Capital Gains Tax liability after estate dispute

My question relates to whether a Capital Gains Tax liability can be avoided or mitigated on a gain that arose on a property that could not be sold whilst the estate was in dispute. It was and still is occupied by one of the litigants and beneficiaries.

I will try and be concise as possible, but the facts are as follows:

A client’s relative died in 2013 leaving her house then worth £475,000 among 10 residuary beneficiaries, one of whom (D) is occupying the house. A dispute ensued as a later Will was submitted to probate by D (written by him) when the tastatrix’s capacity was at best questionable.

Before reaching Court, the parties agreed to settle on the basis that D shall receive 48% and the others the remaining 52%.The court order states that D can remain in occupation until no later than 1st February 2017.

It was also agreed that the original Will be submitted for probate. The executor has received an offer of £730,000 and so would like to know if there is any way round the CGT liability.

He appreciates that the property can be assented to the beneficiaries before it’s sold which only partly deals with the problem and in any event finds this undesirable in the circumstances.

Is there any other way of avoiding or minimising the liability? Any advice or suggestions would be much appreciated. Alternatively, if anyone can suggest a CGT specialist that I can refer the client to I would appreciate it.

Gervase Harson
Ferns Solicitors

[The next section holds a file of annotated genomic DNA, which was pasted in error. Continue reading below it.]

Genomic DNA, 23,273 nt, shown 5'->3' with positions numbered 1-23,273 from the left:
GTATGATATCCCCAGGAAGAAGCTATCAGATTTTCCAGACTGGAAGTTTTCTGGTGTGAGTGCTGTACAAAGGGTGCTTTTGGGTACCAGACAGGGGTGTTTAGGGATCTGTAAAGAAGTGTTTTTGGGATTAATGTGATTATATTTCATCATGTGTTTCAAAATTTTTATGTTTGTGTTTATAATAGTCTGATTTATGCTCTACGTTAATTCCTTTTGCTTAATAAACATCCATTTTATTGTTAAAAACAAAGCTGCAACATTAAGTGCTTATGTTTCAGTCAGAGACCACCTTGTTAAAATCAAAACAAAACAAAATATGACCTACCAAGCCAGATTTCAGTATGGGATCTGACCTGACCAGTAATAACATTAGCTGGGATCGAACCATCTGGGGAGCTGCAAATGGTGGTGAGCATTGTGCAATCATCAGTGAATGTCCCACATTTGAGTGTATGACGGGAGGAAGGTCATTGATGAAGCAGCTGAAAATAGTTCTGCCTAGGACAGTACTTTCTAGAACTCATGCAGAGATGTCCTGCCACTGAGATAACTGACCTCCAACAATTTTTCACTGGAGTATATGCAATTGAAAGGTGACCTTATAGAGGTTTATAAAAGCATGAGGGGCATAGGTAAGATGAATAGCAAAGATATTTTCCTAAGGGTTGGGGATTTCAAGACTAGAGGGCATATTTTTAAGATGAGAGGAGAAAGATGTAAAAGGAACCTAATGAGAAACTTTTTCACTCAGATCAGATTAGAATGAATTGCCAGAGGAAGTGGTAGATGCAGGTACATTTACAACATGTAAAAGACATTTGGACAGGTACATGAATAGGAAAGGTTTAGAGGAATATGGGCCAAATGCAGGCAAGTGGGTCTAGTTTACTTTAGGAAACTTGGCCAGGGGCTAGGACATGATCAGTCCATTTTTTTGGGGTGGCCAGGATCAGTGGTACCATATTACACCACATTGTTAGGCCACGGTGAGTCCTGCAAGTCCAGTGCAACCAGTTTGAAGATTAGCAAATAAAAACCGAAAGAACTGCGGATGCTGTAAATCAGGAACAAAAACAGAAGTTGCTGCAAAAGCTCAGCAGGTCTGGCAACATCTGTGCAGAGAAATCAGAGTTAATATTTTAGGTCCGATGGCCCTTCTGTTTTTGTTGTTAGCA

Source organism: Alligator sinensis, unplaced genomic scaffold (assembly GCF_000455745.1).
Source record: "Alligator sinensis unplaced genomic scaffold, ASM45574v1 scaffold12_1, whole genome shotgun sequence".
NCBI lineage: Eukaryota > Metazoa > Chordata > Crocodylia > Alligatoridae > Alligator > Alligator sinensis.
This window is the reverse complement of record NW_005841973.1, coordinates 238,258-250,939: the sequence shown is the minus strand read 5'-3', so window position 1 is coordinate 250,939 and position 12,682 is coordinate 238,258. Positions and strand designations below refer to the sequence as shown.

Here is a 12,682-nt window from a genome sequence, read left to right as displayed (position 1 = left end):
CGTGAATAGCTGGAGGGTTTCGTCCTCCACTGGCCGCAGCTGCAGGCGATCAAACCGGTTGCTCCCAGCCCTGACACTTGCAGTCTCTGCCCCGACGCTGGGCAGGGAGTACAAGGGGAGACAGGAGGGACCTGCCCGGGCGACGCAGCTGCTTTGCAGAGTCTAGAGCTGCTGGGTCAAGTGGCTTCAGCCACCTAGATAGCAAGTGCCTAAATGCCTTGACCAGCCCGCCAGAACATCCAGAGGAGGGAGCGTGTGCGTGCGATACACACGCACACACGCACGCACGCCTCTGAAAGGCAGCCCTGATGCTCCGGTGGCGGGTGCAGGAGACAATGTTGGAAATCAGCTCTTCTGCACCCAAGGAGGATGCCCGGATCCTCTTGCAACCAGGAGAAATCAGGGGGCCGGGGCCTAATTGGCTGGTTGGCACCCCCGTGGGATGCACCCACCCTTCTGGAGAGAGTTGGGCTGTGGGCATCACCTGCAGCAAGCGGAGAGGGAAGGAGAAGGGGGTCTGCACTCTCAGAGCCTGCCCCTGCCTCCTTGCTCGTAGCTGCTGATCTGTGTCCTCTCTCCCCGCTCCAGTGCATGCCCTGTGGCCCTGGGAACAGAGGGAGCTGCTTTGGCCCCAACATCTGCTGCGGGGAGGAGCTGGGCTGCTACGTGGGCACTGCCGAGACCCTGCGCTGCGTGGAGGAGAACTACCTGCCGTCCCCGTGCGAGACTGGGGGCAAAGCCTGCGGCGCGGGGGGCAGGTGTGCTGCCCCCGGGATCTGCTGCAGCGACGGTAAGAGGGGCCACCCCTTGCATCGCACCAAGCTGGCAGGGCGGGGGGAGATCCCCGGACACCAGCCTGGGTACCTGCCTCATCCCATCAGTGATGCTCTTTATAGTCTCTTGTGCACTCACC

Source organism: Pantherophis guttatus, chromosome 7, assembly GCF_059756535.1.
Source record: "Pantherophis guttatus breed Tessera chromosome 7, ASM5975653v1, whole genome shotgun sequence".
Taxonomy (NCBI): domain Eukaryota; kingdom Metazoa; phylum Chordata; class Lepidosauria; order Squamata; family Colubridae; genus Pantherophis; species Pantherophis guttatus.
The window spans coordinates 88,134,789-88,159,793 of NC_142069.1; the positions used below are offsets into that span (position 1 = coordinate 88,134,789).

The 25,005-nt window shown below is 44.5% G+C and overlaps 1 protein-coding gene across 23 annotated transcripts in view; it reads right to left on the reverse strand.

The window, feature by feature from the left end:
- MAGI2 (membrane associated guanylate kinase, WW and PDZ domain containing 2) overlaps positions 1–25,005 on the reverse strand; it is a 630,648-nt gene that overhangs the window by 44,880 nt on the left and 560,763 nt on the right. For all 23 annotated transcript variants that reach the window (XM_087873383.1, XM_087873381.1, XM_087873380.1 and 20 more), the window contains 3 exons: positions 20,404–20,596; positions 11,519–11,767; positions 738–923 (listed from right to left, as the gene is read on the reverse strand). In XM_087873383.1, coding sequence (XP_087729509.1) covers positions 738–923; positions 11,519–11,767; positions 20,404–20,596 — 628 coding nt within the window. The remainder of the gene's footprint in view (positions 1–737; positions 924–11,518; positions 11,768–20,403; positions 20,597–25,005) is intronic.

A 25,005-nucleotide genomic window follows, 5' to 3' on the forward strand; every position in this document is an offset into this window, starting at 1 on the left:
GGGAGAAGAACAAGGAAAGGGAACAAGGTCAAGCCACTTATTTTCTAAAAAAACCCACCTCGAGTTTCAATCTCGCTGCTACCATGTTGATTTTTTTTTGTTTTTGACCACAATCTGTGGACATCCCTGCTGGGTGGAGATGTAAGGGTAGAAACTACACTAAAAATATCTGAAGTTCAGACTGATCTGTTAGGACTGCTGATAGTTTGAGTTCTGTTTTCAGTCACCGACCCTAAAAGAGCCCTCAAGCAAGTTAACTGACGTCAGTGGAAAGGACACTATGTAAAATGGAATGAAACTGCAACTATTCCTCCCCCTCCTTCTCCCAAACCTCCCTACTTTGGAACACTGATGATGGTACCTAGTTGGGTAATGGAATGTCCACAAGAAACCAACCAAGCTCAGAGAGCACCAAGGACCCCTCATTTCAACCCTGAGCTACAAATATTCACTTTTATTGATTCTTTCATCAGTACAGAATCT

Given that there is an actual disposal and it is clearly being made at a gain over the probate value, it seems difficult to contemplate any way of reducing the tax other than via an assent.

You could run it past (jnr) tax counsel if the client is persistent but I would not be in any way optimistic in these circumstances.

Andrew Goodman
Osborne Clarke LLP

Assenting to the beneficiaries must be the most sensible way forward here. Note that, if the PR assents the property in equity then the sale proceeds will still be received by him and there may be other ways to protect the position of the PR if that is the cause of the reluctance to do this.

In the event, D’s share of the net proceeds should be exempt from CGT by virtue of principal private residence relief (although best to assent some time before sale). The other nine beneficiaries will make gains of £14,733 each (I assume they each have an equal share of the 52%) but if any of them are married they can (with an appropriate deed of gift) divide the gain in two.

I am ignoring the possible CGT implications of the beneficiaries having re-allocated the estate between them. You should read CG31900 and onwards and consider if there are possible implications.

Paul Davies

Thank you for your post.

Assuming the PR assents the legal title to himself and 3 carefully selected trustees and states on the assent that they are holding the property on trust on behalf of the residuary beneficiaries of the will of X deceased, what would be the best mechanism to ensure he can recover all his out of pocket expenses from the sale proceeds?

Gervase Harson
Ferns Solicitors

I understand from your post that if there is capital gains tax to pay on a property of a deceased’s estate, an Assent of the equitable (beneficial) interest in the property (i.e. not an assent of legal title) to the beneficiaries will prevent the 28% tax being charged and paid out of the Estate and would be paid by the individual beneficiaries. The legal title would remain in the name of the deceased until sold.Kindly confirm I have understood this correctly. Thank you.

Louise Whitfield